The Greek flag flew at the Wairarapa Services and Citizens Club in Masterton yesterday to mark the 73rd anniversary of the Battle of Crete.
Paul London, vice-president of the New Zealand Battle of Crete Association, raised the blue and white flag on a pole flanking the club entrance yesterday morning before travelling to Wellington for an official Government commemorative service at Massey University.
Mr London said Masterton's Haddon Donald, 97, Crete veteran and former Commanding Officer of 22nd Battalion, 2nd NZEF, was to have raised the flag and attend the Wellington service.
However, Mr Donald was yesterday with his family at the funeral in Masterton of his wife Ana Donald after her death on Thursday, aged 90.
Mr Donald, who rose to the rank of Lieutenant Colonel, was one of the 7700 New Zealand soldiers stationed on the Mediterranean island when the Battle of Crete began just after dawn on May 20, 1941.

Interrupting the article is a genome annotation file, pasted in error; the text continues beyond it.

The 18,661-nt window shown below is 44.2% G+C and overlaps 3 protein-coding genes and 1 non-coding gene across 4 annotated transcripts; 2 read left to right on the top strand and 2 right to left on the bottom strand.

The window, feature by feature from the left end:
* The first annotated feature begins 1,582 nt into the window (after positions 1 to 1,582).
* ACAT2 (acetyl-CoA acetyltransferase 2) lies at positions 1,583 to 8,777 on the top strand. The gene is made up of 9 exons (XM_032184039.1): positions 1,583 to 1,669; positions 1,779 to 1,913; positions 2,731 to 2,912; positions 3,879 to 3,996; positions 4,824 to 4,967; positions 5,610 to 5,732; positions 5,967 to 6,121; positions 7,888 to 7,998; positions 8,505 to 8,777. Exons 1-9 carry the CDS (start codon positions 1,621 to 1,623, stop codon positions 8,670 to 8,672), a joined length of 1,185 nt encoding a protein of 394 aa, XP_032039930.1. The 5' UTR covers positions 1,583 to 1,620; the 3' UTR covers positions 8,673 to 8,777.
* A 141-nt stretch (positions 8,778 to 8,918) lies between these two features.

Thousands of crack German paratroopers had leapfrogged a waiting British fleet and descended by parachute from hundreds of transport aircraft - some towing gliders. Many of the under-equipped Allied soldiers were eating breakfast as their enemies fell upon them.
New Zealanders, British, Australian and Greek troops, assisted by Cretan civilians, fought courageously for 12 days, putting to the sword about 6000 of the elite German soldiers and almost defeating the airborne assault.
Many New Zealanders escaped Crete, but more than 2000 were taken prisoner and 671 died. Among the evacuees were Charles Upham and Alfred Hulme, Victoria Cross winners for their actions on Crete.
An 80kg bronze plaque was to be presented today to the Mayor of Chania, the second largest city on the island.
The plaque commemorates the vital actions of Australian and New Zealand soldiers in the last days of the battle, which bought time for Allied troops to be evacuated.
Soldiers from the 28th Maori Battalion and the 2/7th Battalion Australia were the first to repulse a German advance to the west of 42nd St, now known as Tsikalarion St, on the morning of May 27, 1941.
Their actions cost the lives of about 35 Anzacs and 200 enemy and were spurred on by a single Maori soldier performing a haka.